• You go through the metal detector, not the nude-o-scope

I still use a laptop bag that’s “TSA Approved” and so I just have to unclip the bag rather than taking the laptop out.

PreCheck Just Got Better

PreCheck and even expedited security are great for people who ‘know the drill’.


Playmobil Security Playset

However not every airline participates in PreCheck. There are costs to the airline to offer it, since it involves IT integration. Lack of PreCheck is one of the main reasons I won’t fly Spirit Airlines. Even when you’re eligible for PreCheck — you have a Known Traveler Number from one of the programs that qualifies you — there’s no place to enter that number on a Spirit reservation so your boarding pass won’t identify you as PreCheck eligible at security.

For the most part only US airlines plus Canada’s Air Canada and WestJet participated.

Since international carriers have generally been excluded from the program — if you’re flying British Airways for instance you cannot have PreCheck — places like the Tom Bradley International Terminal at LAX and terminal D in Houston haven’t offered PreCheck lanes at all.

Fortunately four new airlines have been added to PreCheck: Aeromexico, Cape Air, Etihad Airways and Seaborne Airlines (HT: One Mile at a Time).

That means participating airlines are now:

  • Aeromexico
  • Air Canada
  • Alaska Airlines
  • Allegiant
  • American Airlines
  • Cape Air
  • Delta Air Lines
  • Etihad Airways
  • Hawaiian Airlines
  • JetBlue Airways
  • Seaborne Airlines
  • Southwest Airlines
  • Sun Country Airlines
  • United Airlines
  • Virgin America
  • WestJet

Including Etihad must make Delta’s head spin.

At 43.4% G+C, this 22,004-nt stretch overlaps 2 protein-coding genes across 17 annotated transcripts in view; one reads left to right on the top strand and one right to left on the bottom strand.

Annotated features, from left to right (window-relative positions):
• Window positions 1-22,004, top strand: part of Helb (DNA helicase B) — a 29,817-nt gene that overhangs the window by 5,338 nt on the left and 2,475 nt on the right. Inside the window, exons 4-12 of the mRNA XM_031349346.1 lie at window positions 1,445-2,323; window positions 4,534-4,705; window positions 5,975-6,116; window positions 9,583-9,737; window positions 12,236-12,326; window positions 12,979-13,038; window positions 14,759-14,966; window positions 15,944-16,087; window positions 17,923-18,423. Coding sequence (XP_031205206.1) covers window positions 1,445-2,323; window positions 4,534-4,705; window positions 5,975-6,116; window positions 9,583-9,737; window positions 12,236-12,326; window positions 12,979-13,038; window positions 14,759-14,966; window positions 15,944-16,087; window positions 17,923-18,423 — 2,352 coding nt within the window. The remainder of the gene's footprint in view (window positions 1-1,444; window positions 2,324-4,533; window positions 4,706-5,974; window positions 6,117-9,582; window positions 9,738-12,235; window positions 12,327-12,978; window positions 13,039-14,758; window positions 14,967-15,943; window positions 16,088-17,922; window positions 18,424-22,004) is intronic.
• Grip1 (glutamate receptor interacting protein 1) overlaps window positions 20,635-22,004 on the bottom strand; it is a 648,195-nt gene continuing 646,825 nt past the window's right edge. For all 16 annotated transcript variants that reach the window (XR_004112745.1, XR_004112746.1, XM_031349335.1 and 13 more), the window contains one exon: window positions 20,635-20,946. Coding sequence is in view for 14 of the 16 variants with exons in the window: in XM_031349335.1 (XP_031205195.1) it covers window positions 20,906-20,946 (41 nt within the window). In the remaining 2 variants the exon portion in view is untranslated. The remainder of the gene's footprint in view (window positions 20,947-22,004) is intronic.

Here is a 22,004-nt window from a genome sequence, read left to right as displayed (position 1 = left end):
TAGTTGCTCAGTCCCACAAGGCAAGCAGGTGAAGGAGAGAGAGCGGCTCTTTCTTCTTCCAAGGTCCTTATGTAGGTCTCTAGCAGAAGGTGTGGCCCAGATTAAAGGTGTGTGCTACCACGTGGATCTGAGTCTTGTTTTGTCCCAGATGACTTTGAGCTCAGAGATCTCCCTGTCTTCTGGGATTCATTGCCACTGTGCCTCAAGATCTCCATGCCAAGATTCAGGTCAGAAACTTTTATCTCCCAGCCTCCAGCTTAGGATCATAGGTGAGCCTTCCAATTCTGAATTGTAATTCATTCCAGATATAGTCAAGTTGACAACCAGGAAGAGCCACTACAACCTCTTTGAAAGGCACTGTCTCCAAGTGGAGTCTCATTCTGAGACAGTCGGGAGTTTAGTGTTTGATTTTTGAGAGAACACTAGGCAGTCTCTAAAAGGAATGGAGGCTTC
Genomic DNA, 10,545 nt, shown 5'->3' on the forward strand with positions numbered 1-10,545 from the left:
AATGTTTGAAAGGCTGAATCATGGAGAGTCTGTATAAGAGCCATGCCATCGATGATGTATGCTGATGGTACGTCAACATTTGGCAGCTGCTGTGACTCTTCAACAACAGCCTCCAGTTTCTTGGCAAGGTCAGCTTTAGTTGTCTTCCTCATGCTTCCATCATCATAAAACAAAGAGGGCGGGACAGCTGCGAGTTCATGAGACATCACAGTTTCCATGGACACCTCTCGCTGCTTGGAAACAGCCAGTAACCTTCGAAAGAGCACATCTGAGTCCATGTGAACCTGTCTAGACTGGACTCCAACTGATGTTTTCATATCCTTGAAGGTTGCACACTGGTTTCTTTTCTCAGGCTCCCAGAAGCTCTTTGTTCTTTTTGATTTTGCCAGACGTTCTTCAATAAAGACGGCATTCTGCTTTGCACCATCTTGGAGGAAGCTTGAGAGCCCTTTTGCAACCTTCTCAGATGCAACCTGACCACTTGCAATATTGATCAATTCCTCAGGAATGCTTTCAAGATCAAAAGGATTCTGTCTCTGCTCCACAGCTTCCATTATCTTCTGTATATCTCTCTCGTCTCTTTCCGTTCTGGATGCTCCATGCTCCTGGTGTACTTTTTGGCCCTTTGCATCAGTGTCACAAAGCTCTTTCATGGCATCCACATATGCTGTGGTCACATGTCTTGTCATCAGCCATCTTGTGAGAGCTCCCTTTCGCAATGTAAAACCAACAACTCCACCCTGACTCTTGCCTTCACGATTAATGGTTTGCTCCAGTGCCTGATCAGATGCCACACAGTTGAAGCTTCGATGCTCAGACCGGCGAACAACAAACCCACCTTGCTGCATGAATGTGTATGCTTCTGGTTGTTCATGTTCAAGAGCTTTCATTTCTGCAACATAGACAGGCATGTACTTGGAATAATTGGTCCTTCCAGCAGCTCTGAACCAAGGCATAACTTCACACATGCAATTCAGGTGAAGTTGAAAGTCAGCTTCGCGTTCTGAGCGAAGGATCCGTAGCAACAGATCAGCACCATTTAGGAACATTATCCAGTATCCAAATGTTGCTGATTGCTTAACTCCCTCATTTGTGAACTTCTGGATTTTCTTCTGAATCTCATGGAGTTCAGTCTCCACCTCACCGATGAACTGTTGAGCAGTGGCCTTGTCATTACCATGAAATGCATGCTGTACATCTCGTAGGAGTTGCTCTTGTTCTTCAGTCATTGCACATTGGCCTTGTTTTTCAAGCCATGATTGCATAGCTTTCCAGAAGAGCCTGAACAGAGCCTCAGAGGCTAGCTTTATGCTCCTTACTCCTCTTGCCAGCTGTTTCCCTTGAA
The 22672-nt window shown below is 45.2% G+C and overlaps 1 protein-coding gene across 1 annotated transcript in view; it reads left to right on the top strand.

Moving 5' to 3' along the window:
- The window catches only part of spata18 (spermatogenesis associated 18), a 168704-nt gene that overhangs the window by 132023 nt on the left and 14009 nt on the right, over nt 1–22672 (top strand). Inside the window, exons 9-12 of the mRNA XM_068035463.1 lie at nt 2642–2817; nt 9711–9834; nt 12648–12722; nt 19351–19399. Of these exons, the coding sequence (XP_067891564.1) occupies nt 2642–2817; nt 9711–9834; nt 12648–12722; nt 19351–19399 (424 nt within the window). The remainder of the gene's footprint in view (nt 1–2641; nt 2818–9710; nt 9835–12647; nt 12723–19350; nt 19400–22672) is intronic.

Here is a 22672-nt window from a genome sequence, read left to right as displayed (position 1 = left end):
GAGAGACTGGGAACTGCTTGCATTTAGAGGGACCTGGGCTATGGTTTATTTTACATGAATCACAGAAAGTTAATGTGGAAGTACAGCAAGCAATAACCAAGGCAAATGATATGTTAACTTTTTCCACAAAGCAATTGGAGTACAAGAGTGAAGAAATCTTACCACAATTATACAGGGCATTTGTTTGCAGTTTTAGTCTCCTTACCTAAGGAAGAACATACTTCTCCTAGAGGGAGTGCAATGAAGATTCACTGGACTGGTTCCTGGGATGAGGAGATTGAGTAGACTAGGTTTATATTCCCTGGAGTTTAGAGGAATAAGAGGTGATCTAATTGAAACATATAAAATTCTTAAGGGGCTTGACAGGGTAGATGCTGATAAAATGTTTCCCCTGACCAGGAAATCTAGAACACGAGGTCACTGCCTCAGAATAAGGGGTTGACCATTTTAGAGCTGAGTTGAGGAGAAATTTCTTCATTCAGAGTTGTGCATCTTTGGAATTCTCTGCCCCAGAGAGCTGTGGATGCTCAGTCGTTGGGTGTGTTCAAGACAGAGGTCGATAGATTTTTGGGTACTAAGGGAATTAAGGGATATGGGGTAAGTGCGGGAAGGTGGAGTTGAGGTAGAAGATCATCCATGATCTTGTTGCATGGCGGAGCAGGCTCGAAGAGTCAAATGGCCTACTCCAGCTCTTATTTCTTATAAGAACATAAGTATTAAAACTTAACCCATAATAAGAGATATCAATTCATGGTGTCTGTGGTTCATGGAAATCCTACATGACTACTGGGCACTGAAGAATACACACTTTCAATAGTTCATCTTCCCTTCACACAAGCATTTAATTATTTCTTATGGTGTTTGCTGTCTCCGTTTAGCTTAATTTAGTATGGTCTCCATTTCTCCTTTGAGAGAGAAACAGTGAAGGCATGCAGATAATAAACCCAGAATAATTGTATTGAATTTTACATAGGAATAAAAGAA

Since Etihad operates out of the Bradley Terminal it will be interesting to see if they get PreCheck. I’m doubting it. However it should be possible to clear security at a different terminal using the PreCheck lanes. Or perhaps they’ll offer expedited screening in the regular security lanes for PreCheck-eligible passengers.

I look forward as well to seeing how this affects US immigration preclearance in Abu Dhabi, with the extra security check for US-bound passengers. It would be great to streamline that experience.

About Gary Leff

Gary Leff is one of the foremost experts in the field of miles, points, and frequent business travel - a topic he has covered since 2002. Co-founder of frequent flyer community InsideFlyer.com, emcee of the Freddie Awards, and named one of the "World's Top Travel Experts" by Conde' Nast Traveler (2010-Present) Gary has been a guest on most major news media, profiled in several top print publications, and published broadly on the topic of consumer loyalty. More About Gary »

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Comments

  1. @Tony – you did make it racial. Saying you are not making it racial, but pointing out people’s race and posting an assumption about all of their attitudes makes it racial (and small minded).

    Regarding Global Entry, if you arrive at DFW, the ordinary self-serve kiosks are almost as fast as Global Entry. You all have to wait the same amount of time for your bags, so the only advantage is in the Customs line and that usually is not too long. However, pre-check in Terminal D is never very fast. It always seems marginally faster than the regular line.

  2. @Jim if the facts point to it being racial I can’t help that. But lets all be clear, if you don’t think there aren’t racial problems in this county, then take off your rose colored glass’s.

  3. @Tony, we are having a debate in my office. Once someone receives pre check and books with an approved airline, are they guaranteed to receive it for every flight or is it still random? Of course, this would have to take into account that they are using an airline that has it as well. I can’t seem to find this particular question answered anywhere. Thank you!

  4. @Lori if the person in your office has Global Entry and their known traveler # is in the airlines system, then yes, they will get Pre Check.